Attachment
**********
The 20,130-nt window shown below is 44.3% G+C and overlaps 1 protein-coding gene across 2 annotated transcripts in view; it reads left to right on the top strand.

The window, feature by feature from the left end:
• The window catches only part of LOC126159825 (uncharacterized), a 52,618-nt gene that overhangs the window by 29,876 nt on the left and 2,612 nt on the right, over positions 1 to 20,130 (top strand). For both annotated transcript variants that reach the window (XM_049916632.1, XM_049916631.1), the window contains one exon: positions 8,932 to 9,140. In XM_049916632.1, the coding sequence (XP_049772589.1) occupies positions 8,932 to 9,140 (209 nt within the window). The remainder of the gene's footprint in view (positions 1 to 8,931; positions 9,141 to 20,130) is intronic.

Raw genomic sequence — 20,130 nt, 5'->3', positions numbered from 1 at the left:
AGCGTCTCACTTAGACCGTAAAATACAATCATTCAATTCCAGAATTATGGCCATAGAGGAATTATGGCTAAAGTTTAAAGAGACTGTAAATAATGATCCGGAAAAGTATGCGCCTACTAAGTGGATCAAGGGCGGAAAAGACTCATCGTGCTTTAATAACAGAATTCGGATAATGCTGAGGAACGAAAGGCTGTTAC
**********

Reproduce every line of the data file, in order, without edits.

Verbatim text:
The 20,130-nt window shown below is 44.3% G+C and overlaps 1 protein-coding gene across 2 annotated transcripts in view; it reads left to right on the top strand.

The window, feature by feature from the left end:
• The window catches only part of LOC126159825 (uncharacterized), a 52,618-nt gene that overhangs the window by 29,876 nt on the left and 2,612 nt on the right, over positions 1 to 20,130 (top strand). For both annotated transcript variants that reach the window (XM_049916632.1, XM_049916631.1), the window contains one exon: positions 8,932 to 9,140. In XM_049916632.1, the coding sequence (XP_049772589.1) occupies positions 8,932 to 9,140 (209 nt within the window). The remainder of the gene's footprint in view (positions 1 to 8,931; positions 9,141 to 20,130) is intronic.

Raw genomic sequence — 20,130 nt, 5'->3', positions numbered from 1 at the left:
AGCGTCTCACTTAGACCGTAAAATACAATCATTCAATTCCAGAATTATGGCCATAGAGGAATTATGGCTAAAGTTTAAAGAGACTGTAAATAATGATCCGGAAAAGTATGCGCCTACTAAGTGGATCAAGGGCGGAAAAGACTCATCGTGCTTTAATAACAGAATTCGGATAATGCTGAGGAACGAAAGGCTGTTAC